Earlier this year the Shandong Superior People's Court in Shandong Province rejected an appeal by Seok to overturn his conviction on charges of "trafficking in persons." After the rejected appeal the court said Seok was to finish his two-year sentence. The original verdict on May 22 included a fine of 5,000 Yuans, the confiscation of all his film and cameras, and a lifelong banishment from China at the end of his sentence.

 

"Seok took the news of the appeal denial very hard," Sthankiya said at the time. "But the Korean Vice Consul has said that there is a possibility of an early release, possibly due to that fact that he is a foreigner and special circumstances."

 

Terry Eiler, director of the Ohio University School of Visual Communication where Jae received his master's degree in Visual Communications, said this morning when he heard the news, "The faculty and students at Ohio University are overjoyed at the prospects of Jae's release. He is an exceptional visual journalist and a gentleman who has suffered greatly to tell the world a human story." Eiler was one of Jae's former professors at OU. Students there had organized a print auction to raise money for the imprisoned journalist, who is a Korean citizen.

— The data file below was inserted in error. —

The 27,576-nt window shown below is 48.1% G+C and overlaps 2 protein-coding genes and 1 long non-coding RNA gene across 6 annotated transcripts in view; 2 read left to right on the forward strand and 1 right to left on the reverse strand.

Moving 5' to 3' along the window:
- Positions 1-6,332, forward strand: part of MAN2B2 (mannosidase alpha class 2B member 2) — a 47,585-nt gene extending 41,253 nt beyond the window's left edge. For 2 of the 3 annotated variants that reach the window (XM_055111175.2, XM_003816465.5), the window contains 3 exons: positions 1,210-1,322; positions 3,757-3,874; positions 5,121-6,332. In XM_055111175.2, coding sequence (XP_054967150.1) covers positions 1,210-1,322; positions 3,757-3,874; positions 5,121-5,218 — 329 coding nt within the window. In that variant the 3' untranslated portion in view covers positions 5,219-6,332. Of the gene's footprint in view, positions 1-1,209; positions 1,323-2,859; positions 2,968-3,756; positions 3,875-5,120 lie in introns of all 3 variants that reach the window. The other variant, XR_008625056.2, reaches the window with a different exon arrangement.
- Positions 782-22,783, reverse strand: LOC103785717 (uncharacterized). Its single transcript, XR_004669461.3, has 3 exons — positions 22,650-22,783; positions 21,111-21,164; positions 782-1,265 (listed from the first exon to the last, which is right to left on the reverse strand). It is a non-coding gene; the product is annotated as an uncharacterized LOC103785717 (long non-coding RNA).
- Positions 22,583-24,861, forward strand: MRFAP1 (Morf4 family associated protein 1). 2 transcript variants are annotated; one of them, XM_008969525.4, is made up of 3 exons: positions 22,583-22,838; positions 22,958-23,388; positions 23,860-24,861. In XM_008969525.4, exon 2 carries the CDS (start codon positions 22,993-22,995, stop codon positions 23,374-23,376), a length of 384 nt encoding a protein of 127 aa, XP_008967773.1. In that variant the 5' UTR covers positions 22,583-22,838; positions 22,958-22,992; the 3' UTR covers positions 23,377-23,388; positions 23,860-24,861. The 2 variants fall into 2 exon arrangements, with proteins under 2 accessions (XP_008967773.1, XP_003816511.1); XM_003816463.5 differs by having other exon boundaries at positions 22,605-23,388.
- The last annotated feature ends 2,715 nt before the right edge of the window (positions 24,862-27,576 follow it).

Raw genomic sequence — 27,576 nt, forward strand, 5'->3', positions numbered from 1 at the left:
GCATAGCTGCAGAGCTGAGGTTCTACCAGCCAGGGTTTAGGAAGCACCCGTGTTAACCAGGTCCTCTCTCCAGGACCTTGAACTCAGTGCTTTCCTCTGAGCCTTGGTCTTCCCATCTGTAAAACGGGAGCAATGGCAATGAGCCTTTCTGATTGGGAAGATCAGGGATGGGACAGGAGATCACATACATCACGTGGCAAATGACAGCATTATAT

"We're grateful to everyone worldwide who worked so passionately for justice for Jae," John Kaplan said. "The Committee to Protect Journalists, the Overseas Press Club, Reporters Without Borders and especially Resolution 217, the group that was founded to bring a voice to Jae's imprisonment, were all tireless in their call for his release." Kaplan is one of Seok's long-time supporters and friends who worked behind the scenes for his freedom. Kaplan is a Pulitzer Prize-winning photojournalist who is now an associate professor at the University of Florida, teaching photography, design, and international journalism.